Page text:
Two weeks later, Holt has big news: after their review, the top brass has decided to support the reform proposal and plans on implementing it citywide. On top of that, Holt is getting a promotion to Deputy Commissioner in charge of the reform proposal—and Amy is getting a promotion to Chief, to be Holt’s number two. It’s a neat wrap-up on two of the three big plotlines that have been introduced this season: the reform proposal gets implemented even though O’Sullivan has been re-elected for life as head of the police union—something Holt wasn’t even sure could happen, and Kevin and Holt’s relationship has been mended. Truth be told, as satisfying as the Kevin/Holt reconciliation and renewal is, it’s something that feels like it never got explored to the depth that it needed to be to fully make an impact. 

Terry talks with O'Sullivan in a parking garage

Then, there’s the police reform program. As Holt wisely notes, there’s no guarantee that the reform program will work and that there are a lot of people who are resistant to change. Brooklyn Nine-Nine was never going to solve the issue of police reform in a half-hour sitcom format, and the show smartly steers away from presenting the reform program as a silver bullet solution that will magically solve the issue of policing in the United States. 

Finally, there’s the one plotline that still isn’t fully resolved: Jake and Amy’s work/life balance, left here as an even bigger unknown following Amy’s big promotion. This is almost certainly going to play a central role in the series finale airing two weeks from tonight’s episodes, as the show looks towards the future of the Nine-Nine and of its central characters. It’s definitely looking like Jake is going to wind up leaving the Nine-Nine, probably to become a stay-at-home dad—I just hope the show wraps this up in a way that’s satisfying without shortchanging the character.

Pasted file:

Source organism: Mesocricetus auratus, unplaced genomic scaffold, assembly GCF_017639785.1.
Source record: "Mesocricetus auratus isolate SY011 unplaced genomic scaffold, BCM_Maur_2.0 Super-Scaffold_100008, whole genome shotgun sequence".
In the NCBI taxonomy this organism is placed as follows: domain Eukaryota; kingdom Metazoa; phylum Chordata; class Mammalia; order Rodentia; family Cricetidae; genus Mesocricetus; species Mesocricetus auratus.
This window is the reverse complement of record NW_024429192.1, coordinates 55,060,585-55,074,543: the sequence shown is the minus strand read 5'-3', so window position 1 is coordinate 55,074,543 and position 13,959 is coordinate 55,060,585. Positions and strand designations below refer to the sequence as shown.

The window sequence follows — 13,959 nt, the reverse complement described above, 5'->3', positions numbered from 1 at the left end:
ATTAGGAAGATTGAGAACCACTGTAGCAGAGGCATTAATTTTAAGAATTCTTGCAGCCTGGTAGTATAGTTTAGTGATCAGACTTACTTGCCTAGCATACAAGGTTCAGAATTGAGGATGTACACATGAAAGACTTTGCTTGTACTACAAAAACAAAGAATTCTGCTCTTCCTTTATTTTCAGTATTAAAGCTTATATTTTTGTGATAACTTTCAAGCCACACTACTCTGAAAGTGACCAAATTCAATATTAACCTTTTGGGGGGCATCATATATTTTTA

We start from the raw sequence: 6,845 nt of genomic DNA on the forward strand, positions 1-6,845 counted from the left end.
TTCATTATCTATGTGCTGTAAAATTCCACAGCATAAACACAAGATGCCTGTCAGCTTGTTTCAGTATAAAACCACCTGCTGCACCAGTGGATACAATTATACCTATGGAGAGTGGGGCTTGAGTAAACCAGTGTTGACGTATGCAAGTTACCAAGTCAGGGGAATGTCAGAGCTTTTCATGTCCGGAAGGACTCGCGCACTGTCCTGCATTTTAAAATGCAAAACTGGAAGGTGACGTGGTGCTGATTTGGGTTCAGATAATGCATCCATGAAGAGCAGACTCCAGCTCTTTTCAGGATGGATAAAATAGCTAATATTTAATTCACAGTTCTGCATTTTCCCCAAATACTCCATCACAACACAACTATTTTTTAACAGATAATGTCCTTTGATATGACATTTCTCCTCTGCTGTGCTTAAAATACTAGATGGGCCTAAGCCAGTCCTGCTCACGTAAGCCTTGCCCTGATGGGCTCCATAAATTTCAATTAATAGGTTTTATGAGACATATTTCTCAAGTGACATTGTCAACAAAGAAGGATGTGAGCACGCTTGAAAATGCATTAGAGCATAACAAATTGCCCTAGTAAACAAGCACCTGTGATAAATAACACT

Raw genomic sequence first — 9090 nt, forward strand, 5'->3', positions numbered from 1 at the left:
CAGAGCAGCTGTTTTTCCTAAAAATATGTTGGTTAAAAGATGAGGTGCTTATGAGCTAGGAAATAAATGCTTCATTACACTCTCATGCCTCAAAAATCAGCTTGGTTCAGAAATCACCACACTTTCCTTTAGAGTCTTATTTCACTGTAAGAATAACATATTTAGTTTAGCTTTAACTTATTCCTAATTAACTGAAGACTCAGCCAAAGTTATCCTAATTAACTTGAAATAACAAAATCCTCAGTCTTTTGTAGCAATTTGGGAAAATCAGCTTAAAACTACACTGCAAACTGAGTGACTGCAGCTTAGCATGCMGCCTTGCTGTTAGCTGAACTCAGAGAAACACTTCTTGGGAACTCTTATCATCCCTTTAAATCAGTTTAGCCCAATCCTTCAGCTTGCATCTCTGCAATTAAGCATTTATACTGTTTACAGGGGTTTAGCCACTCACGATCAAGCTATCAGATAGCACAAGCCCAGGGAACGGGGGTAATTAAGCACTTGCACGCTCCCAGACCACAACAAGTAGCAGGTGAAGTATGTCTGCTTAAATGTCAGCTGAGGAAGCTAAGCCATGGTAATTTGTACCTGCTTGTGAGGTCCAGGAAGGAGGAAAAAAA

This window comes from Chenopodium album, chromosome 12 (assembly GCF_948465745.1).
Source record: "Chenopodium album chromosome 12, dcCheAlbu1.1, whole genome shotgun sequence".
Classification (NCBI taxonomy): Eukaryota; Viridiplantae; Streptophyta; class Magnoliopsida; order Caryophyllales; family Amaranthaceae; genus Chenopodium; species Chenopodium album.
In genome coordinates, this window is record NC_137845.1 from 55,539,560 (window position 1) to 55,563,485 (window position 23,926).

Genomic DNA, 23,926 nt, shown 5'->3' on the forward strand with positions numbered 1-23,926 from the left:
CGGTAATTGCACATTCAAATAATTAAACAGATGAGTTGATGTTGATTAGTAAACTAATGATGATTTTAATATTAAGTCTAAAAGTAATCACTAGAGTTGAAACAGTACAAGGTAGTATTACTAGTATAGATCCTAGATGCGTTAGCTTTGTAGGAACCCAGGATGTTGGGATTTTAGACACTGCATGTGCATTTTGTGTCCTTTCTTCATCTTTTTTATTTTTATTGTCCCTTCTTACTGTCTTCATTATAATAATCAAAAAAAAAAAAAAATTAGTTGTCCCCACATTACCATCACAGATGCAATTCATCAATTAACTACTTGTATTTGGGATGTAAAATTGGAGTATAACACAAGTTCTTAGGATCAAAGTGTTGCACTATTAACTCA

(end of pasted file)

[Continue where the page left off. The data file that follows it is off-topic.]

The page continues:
Unfortunately, just like with “Game of Boyles”, this episode suffers somewhat from the super-compressed nature of Nine-Nine’s final season. Jake’s five-month suspension from the force is all but forgotten. The emotional centerpiece of the episode is satisfying enough, but Holt and Kevin’s relationship problems never really got the attention they deserved outside of being the background for more comedic subplots. O’Sullivan more often than not has come off more on the cartoonish, exaggerated side of Nine-Nine’s villains, which somewhat undercuts the seriousness of the problem with police unions that his character is meant to represent. Plus, even with the note of caution that the reform proposal might not be a perfect fix for the problems facing the future of policing, the whole season feels a little too…neatly wrapped up. 

We still have the series finale to go, but with “Renewal” taking on the job of wrapping up most of what’s been introduced this season, I imagine it’s going to feel more like an epilogue to the rest of the show.

All in all, “Renewal” is a satisfying, if not slightly underwhelming “season finale” for Brooklyn Nine-Nine, setting us up for the end of the show in a couple weeks while giving payoff to most of the season-long conflicts we’ve had over the course of the last four weeks.

Written by Timothy Glaraton